PG&E to provide high whitewater flows on 9.3 miles of Pit River over September 10-11

September 2 press release from PG&E

Pacific Gas and Electric Company (PG&E) will again provide high whitewater flows on the Pit 5 Reach of the Pit River in eastern Shasta County, the company announced today.

The higher flows will occur on September 10-11. Those recreating in or near this portion of the river are encouraged to use extra caution during the increased flows. This portion of the river contains Class III, IV and V rapids, which are appropriate only for skilled paddlers. The reach is not appropriate for tubing.

The Pit 5 Reach is the 9.3-mile portion of the Pit River that extends from PG&E’s Pit 5 Dam and the J.B. Black Powerhouse near Big Bend.

Prior to the increase for September 10-11, flows in the Pit 5 Reach will be about 450 cubic feet per second (cfs). On early Saturday morning PG&E will gradually increase water flows until it reaches 1,200 cfs, before 10 a.m. The flows will be held at this level until about 4 p.m. that day when flows will gradually be reduced to 600 cfs.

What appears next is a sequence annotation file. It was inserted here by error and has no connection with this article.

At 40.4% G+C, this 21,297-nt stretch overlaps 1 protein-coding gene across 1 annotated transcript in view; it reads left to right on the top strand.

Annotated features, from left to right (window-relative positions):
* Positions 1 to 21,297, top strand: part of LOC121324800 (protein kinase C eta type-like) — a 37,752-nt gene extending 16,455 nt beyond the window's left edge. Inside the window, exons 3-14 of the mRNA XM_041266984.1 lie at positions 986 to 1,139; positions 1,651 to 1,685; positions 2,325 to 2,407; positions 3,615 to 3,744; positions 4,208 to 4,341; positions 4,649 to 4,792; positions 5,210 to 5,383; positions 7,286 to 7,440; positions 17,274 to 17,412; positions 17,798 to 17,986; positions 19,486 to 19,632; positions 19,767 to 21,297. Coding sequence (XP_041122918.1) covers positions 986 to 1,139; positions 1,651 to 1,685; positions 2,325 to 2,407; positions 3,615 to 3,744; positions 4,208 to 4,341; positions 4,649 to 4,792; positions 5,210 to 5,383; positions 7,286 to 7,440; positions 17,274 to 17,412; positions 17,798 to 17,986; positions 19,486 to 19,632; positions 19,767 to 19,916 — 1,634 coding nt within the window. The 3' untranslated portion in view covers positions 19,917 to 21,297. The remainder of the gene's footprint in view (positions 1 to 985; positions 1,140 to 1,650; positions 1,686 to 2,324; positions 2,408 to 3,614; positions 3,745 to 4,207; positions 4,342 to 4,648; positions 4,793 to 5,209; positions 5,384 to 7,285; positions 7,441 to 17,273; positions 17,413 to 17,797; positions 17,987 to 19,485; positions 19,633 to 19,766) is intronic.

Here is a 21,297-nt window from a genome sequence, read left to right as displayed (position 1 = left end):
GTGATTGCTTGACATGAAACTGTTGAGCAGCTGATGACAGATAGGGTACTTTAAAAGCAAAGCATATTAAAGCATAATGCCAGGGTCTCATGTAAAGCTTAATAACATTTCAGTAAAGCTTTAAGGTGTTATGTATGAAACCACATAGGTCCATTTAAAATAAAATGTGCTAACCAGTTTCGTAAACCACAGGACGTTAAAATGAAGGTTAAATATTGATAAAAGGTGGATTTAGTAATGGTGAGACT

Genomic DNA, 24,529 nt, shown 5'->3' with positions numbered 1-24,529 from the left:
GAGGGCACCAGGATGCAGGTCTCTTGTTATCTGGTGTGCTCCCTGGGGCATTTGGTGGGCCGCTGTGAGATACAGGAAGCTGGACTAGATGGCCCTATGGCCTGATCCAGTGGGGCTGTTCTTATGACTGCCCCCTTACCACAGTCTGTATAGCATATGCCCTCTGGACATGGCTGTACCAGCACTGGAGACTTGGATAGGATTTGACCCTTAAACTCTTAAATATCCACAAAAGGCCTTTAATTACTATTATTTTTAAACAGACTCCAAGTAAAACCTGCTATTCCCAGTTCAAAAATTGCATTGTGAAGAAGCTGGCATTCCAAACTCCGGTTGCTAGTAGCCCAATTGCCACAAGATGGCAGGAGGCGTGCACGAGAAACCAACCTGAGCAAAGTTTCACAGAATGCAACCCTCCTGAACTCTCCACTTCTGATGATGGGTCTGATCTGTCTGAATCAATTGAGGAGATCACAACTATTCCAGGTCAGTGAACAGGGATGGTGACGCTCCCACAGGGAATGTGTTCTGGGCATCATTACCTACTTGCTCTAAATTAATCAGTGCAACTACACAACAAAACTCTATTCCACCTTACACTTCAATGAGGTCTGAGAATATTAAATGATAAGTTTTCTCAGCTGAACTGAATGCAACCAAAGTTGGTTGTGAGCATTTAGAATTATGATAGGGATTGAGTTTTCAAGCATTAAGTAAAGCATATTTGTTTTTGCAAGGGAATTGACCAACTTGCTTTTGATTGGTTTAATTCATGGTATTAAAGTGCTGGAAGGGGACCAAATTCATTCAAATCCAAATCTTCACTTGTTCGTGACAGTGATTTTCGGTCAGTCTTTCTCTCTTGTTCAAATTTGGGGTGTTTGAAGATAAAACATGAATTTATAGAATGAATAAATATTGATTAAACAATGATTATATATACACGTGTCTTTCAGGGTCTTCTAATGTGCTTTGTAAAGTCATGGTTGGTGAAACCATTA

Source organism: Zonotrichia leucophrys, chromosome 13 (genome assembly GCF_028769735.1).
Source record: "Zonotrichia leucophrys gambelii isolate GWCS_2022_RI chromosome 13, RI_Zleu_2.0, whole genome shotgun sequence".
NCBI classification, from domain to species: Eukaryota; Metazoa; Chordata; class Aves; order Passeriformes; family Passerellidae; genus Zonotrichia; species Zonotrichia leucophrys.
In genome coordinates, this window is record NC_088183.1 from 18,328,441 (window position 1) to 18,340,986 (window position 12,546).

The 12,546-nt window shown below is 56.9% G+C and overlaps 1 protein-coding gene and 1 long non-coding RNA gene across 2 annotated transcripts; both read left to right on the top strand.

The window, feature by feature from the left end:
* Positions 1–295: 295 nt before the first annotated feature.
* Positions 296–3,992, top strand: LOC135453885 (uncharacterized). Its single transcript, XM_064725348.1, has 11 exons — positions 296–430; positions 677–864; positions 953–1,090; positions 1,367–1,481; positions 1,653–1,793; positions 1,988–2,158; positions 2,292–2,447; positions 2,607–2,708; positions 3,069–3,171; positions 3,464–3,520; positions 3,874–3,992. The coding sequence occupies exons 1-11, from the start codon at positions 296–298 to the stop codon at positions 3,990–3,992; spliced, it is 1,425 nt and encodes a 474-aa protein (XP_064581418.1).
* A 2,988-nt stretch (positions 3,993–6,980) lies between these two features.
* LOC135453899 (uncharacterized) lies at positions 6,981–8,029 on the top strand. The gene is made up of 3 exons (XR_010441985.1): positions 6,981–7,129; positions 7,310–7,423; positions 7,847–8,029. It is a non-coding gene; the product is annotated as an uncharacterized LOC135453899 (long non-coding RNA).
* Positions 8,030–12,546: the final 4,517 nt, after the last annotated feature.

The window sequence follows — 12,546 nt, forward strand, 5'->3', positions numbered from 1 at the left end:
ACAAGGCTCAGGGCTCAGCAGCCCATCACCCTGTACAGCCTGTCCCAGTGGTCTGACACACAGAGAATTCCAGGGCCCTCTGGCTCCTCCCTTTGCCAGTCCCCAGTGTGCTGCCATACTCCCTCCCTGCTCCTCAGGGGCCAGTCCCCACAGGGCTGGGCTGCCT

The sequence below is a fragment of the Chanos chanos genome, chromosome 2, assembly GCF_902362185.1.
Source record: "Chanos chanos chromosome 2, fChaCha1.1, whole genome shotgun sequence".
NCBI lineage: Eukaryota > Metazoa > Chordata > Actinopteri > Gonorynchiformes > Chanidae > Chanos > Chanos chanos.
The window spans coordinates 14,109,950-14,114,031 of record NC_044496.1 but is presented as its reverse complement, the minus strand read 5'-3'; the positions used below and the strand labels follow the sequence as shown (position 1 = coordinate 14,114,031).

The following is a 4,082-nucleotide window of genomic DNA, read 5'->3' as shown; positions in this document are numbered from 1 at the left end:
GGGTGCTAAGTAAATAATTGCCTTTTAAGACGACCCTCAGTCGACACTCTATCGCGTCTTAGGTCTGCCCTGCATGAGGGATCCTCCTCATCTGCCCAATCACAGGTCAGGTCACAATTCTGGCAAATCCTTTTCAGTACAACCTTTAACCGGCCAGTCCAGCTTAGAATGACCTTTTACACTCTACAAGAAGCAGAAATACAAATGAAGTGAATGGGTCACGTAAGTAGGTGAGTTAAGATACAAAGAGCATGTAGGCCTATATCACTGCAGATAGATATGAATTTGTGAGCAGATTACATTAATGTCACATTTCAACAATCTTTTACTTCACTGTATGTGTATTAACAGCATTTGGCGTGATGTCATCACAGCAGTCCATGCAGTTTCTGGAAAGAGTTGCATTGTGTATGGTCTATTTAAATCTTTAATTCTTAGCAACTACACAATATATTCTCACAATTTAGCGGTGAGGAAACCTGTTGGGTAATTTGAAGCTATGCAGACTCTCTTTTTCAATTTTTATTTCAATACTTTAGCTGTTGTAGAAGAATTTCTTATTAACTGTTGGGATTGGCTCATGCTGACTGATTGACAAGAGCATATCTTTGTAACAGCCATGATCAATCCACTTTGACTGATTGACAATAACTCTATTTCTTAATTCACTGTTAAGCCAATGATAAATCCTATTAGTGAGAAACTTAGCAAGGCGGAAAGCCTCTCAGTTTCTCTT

The higher flows will be repeated the next day at the same times, then, after 4 pm, gradually decreased to the normal flow of about 450 cfs.

PG&E previously conducted higher flows on the Pit 5 Reach on August 13 and 14.

The whitewater flows are a requirement of PG&E’s license conditions for the Pit 3, 4, and 5 Hydroelectric Project.

Despite the drought, water flows in the Pit River watershed are near normal as the Pit River is largely fed by springs that steadily release water from large volcanic aquifers, even in dry years.

Due to the high fire danger this year, the higher flow dates are subject to change. PG&E recommends verifying the dates via the PG&E recreation website http://www.pge.com/recreation/.

PG&E offers the following water safety tips:

Sudden immersion in cold water can stimulate the “gasp reflex,” causing an involuntary inhalation of air or water. It can even trigger cardiac arrest, temporary paralysis, hypothermia and drowning. When faced with swift water, even the strongest swimmers may be easily overwhelmed.

Many unseen obstacles can be lurking below the water’s surface. Swift water can make these obstacles even more treacherous. Guided trips for inexperienced paddlers are recommended.

Recreating in PG&E canals and flumes is strictly prohibited. Stay out of canals and flumes, which are very dangerous due to slippery sides and fast moving water.

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